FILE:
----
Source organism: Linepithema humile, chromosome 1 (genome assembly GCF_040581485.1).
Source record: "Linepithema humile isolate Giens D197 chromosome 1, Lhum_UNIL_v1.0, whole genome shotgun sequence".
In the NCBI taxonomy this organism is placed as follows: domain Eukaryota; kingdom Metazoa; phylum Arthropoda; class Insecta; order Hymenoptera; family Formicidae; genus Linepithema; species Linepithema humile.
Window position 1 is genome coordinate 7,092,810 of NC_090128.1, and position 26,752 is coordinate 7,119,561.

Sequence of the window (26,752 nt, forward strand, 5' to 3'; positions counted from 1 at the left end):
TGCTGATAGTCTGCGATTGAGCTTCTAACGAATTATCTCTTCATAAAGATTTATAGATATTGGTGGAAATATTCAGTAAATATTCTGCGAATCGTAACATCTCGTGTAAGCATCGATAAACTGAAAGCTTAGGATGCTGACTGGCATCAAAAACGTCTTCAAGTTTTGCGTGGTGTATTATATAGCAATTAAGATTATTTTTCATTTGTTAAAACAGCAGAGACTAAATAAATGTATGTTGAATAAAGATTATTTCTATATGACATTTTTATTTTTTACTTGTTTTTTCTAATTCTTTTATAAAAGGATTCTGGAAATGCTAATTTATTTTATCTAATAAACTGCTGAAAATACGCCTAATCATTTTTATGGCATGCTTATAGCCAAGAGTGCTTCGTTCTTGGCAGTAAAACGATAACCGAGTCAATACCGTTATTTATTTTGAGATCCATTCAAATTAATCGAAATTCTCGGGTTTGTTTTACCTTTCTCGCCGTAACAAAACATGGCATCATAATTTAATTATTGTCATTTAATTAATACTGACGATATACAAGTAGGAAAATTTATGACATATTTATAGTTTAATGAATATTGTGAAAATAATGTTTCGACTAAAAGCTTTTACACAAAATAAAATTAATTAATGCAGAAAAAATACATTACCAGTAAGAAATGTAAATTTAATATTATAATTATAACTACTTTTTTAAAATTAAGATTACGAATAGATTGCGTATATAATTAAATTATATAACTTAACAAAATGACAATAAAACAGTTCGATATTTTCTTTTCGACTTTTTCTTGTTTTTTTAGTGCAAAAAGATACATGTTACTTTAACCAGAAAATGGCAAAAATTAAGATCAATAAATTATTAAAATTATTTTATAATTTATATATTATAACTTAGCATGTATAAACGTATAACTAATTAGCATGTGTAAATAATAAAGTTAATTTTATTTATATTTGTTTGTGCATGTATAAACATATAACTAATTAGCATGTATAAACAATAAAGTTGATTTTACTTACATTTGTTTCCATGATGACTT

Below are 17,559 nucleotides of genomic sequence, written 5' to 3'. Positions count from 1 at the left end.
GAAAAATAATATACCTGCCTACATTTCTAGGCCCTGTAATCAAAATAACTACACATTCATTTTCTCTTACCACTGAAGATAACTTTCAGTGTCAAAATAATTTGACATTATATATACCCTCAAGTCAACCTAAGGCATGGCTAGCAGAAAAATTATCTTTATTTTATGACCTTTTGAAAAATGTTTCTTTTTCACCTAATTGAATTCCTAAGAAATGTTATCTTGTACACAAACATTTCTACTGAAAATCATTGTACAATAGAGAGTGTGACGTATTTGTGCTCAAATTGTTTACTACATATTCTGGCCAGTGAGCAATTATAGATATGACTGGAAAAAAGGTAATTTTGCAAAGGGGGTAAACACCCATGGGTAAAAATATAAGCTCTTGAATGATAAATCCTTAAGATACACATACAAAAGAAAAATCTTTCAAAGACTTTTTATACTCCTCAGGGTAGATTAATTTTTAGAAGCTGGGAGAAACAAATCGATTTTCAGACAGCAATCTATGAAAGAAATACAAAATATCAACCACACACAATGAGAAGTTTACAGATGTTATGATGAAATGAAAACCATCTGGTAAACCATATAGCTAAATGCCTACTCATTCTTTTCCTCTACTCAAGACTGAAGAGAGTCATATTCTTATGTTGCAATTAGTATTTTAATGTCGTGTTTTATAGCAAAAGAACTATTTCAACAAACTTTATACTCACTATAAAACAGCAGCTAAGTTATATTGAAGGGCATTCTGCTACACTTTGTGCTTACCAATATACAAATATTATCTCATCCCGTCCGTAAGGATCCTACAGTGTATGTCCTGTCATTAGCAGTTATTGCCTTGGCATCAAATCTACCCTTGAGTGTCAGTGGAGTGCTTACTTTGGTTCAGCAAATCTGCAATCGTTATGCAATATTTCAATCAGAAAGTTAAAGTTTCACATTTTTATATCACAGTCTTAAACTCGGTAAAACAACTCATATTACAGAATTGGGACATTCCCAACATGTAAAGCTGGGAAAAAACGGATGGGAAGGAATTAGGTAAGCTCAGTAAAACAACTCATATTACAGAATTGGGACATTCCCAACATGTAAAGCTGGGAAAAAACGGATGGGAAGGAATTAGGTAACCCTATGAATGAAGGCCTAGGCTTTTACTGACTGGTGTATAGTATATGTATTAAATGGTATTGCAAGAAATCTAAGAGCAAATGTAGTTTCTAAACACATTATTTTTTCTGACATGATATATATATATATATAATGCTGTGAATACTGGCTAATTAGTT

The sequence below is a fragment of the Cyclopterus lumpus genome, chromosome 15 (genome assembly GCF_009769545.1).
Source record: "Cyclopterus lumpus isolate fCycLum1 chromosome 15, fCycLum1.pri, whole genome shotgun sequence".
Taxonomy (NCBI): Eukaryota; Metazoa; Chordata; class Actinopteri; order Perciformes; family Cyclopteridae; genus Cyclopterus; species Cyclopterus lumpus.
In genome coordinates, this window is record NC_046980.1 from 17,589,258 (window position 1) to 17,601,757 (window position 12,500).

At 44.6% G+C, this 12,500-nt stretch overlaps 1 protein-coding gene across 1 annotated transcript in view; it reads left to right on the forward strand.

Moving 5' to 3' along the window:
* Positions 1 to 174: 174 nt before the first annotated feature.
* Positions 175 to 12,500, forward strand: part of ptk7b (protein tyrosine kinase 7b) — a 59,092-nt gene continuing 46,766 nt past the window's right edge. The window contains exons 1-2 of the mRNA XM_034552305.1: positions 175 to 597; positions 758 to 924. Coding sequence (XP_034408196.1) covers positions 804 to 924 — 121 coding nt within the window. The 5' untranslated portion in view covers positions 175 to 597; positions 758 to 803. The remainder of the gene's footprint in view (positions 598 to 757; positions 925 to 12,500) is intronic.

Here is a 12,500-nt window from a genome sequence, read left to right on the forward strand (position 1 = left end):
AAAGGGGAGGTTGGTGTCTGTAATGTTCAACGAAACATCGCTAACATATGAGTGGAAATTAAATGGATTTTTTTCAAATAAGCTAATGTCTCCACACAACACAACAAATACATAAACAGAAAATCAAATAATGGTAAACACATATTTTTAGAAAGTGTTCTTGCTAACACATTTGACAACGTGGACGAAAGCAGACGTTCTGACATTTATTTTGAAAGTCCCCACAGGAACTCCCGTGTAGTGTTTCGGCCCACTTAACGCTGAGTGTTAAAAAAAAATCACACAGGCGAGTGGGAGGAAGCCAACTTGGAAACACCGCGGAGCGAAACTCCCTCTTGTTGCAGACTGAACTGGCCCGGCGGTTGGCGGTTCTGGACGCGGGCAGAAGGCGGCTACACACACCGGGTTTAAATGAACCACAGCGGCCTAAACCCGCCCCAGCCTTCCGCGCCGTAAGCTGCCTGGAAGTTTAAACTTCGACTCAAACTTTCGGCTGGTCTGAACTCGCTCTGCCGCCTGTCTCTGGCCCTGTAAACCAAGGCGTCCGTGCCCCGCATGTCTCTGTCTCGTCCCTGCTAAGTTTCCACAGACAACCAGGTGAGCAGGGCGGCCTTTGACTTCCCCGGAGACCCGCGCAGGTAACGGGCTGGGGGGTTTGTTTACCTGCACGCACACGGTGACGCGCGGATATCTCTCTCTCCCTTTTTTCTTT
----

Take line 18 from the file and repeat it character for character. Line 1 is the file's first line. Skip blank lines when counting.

AAAGGGGAGGTTGGTGTCTGTAATGTTCAACGAAACATCGCTAACATATGAGTGGAAATTAAATGGATTTTTTTCAAATAAGCTAATGTCTCCACACAACACAACAAATACATAAACAGAAAATCAAATAATGGTAAACACATATTTTTAGAAAGTGTTCTTGCTAACACATTTGACAACGTGGACGAAAGCAGACGTTCTGACATTTATTTTGAAAGTCCCCACAGGAACTCCCGTGTAGTGTTTCGGCCCACTTAACGCTGAGTGTTAAAAAAAAATCACACAGGCGAGTGGGAGGAAGCCAACTTGGAAACACCGCGGAGCGAAACTCCCTCTTGTTGCAGACTGAACTGGCCCGGCGGTTGGCGGTTCTGGACGCGGGCAGAAGGCGGCTACACACACCGGGTTTAAATGAACCACAGCGGCCTAAACCCGCCCCAGCCTTCCGCGCCGTAAGCTGCCTGGAAGTTTAAACTTCGACTCAAACTTTCGGCTGGTCTGAACTCGCTCTGCCGCCTGTCTCTGGCCCTGTAAACCAAGGCGTCCGTGCCCCGCATGTCTCTGTCTCGTCCCTGCTAAGTTTCCACAGACAACCAGGTGAGCAGGGCGGCCTTTGACTTCCCCGGAGACCCGCGCAGGTAACGGGCTGGGGGGTTTGTTTACCTGCACGCACACGGTGACGCGCGGATATCTCTCTCTCCCTTTTTTCTTT